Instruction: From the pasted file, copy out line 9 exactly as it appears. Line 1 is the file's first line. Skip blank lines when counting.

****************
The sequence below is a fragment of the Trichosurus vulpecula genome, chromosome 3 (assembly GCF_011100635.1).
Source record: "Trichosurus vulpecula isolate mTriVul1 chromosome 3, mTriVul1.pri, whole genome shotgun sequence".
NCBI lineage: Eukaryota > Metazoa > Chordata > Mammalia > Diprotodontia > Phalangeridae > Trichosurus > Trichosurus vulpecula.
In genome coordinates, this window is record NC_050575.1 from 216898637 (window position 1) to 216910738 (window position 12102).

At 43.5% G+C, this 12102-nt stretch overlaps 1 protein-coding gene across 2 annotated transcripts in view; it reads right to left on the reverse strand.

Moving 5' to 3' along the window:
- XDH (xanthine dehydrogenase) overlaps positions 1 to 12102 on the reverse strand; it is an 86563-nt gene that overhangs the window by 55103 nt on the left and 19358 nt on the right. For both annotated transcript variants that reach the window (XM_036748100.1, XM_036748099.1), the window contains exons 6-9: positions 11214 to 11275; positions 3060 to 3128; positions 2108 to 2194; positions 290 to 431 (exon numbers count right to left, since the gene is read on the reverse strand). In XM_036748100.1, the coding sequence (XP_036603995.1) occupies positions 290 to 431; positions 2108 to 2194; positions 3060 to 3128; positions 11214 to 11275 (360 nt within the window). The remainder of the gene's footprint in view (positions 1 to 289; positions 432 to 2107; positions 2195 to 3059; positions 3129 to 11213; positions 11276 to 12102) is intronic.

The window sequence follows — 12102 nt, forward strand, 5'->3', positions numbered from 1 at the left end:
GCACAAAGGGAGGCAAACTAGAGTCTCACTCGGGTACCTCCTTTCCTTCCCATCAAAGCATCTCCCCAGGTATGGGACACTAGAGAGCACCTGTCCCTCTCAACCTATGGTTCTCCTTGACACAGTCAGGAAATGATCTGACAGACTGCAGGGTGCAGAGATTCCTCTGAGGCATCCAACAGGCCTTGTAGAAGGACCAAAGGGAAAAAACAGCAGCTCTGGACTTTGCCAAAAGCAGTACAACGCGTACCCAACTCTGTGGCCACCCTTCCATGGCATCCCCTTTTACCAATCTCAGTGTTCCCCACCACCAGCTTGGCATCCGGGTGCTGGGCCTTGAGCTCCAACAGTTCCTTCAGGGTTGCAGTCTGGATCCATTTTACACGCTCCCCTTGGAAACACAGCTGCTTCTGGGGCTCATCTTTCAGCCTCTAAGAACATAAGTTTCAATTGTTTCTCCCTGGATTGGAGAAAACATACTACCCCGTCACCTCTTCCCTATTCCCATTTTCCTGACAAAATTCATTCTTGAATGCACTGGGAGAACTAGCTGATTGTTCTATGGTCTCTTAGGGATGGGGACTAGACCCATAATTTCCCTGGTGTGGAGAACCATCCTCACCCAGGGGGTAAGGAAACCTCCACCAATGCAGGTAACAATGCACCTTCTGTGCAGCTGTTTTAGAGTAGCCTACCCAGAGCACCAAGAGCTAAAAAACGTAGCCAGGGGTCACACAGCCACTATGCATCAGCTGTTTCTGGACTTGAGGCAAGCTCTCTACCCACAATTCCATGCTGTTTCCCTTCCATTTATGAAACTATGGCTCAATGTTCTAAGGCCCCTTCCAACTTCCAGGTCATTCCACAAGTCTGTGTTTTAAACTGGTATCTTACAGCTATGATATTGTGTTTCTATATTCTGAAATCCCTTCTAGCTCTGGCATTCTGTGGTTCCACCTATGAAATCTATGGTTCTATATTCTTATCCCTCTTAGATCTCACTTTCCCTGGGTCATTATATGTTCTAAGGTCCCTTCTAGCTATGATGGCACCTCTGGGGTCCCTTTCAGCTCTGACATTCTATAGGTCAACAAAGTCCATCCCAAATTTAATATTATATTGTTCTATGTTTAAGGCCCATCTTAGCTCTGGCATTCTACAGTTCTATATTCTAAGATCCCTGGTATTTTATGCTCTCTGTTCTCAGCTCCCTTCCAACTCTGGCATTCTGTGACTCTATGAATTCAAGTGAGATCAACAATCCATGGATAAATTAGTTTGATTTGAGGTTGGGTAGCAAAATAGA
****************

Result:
GCACAAAGGGAGGCAAACTAGAGTCTCACTCGGGTACCTCCTTTCCTTCCCATCAAAGCATCTCCCCAGGTATGGGACACTAGAGAGCACCTGTCCCTCTCAACCTATGGTTCTCCTTGACACAGTCAGGAAATGATCTGACAGACTGCAGGGTGCAGAGATTCCTCTGAGGCATCCAACAGGCCTTGTAGAAGGACCAAAGGGAAAAAACAGCAGCTCTGGACTTTGCCAAAAGCAGTACAACGCGTACCCAACTCTGTGGCCACCCTTCCATGGCATCCCCTTTTACCAATCTCAGTGTTCCCCACCACCAGCTTGGCATCCGGGTGCTGGGCCTTGAGCTCCAACAGTTCCTTCAGGGTTGCAGTCTGGATCCATTTTACACGCTCCCCTTGGAAACACAGCTGCTTCTGGGGCTCATCTTTCAGCCTCTAAGAACATAAGTTTCAATTGTTTCTCCCTGGATTGGAGAAAACATACTACCCCGTCACCTCTTCCCTATTCCCATTTTCCTGACAAAATTCATTCTTGAATGCACTGGGAGAACTAGCTGATTGTTCTATGGTCTCTTAGGGATGGGGACTAGACCCATAATTTCCCTGGTGTGGAGAACCATCCTCACCCAGGGGGTAAGGAAACCTCCACCAATGCAGGTAACAATGCACCTTCTGTGCAGCTGTTTTAGAGTAGCCTACCCAGAGCACCAAGAGCTAAAAAACGTAGCCAGGGGTCACACAGCCACTATGCATCAGCTGTTTCTGGACTTGAGGCAAGCTCTCTACCCACAATTCCATGCTGTTTCCCTTCCATTTATGAAACTATGGCTCAATGTTCTAAGGCCCCTTCCAACTTCCAGGTCATTCCACAAGTCTGTGTTTTAAACTGGTATCTTACAGCTATGATATTGTGTTTCTATATTCTGAAATCCCTTCTAGCTCTGGCATTCTGTGGTTCCACCTATGAAATCTATGGTTCTATATTCTTATCCCTCTTAGATCTCACTTTCCCTGGGTCATTATATGTTCTAAGGTCCCTTCTAGCTATGATGGCACCTCTGGGGTCCCTTTCAGCTCTGACATTCTATAGGTCAACAAAGTCCATCCCAAATTTAATATTATATTGTTCTATGTTTAAGGCCCATCTTAGCTCTGGCATTCTACAGTTCTATATTCTAAGATCCCTGGTATTTTATGCTCTCTGTTCTCAGCTCCCTTCCAACTCTGGCATTCTGTGACTCTATGAATTCAAGTGAGATCAACAATCCATGGATAAATTAGTTTGATTTGAGGTTGGGTAGCAAAATAGA